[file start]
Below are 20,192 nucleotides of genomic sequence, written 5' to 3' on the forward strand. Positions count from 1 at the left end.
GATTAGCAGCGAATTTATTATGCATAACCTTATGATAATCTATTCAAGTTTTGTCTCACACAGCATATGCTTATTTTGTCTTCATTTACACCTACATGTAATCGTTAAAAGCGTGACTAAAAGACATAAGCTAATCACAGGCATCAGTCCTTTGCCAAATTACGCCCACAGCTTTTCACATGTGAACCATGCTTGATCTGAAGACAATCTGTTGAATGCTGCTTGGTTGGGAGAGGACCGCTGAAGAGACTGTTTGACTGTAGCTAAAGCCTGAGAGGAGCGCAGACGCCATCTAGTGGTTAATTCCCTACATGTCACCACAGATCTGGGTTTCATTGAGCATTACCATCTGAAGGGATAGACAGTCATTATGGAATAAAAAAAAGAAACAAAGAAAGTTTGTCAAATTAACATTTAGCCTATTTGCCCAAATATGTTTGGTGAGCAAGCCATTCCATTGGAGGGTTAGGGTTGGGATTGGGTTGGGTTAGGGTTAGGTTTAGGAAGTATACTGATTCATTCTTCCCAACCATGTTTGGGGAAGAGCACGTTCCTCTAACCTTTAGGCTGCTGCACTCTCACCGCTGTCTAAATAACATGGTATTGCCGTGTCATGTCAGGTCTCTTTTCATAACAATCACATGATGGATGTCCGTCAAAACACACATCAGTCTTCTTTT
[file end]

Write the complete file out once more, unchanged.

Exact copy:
Below are 20,192 nucleotides of genomic sequence, written 5' to 3' on the forward strand. Positions count from 1 at the left end.
GATTAGCAGCGAATTTATTATGCATAACCTTATGATAATCTATTCAAGTTTTGTCTCACACAGCATATGCTTATTTTGTCTTCATTTACACCTACATGTAATCGTTAAAAGCGTGACTAAAAGACATAAGCTAATCACAGGCATCAGTCCTTTGCCAAATTACGCCCACAGCTTTTCACATGTGAACCATGCTTGATCTGAAGACAATCTGTTGAATGCTGCTTGGTTGGGAGAGGACCGCTGAAGAGACTGTTTGACTGTAGCTAAAGCCTGAGAGGAGCGCAGACGCCATCTAGTGGTTAATTCCCTACATGTCACCACAGATCTGGGTTTCATTGAGCATTACCATCTGAAGGGATAGACAGTCATTATGGAATAAAAAAAAGAAACAAAGAAAGTTTGTCAAATTAACATTTAGCCTATTTGCCCAAATATGTTTGGTGAGCAAGCCATTCCATTGGAGGGTTAGGGTTGGGATTGGGTTGGGTTAGGGTTAGGTTTAGGAAGTATACTGATTCATTCTTCCCAACCATGTTTGGGGAAGAGCACGTTCCTCTAACCTTTAGGCTGCTGCACTCTCACCGCTGTCTAAATAACATGGTATTGCCGTGTCATGTCAGGTCTCTTTTCATAACAATCACATGATGGATGTCCGTCAAAACACACATCAGTCTTCTTTT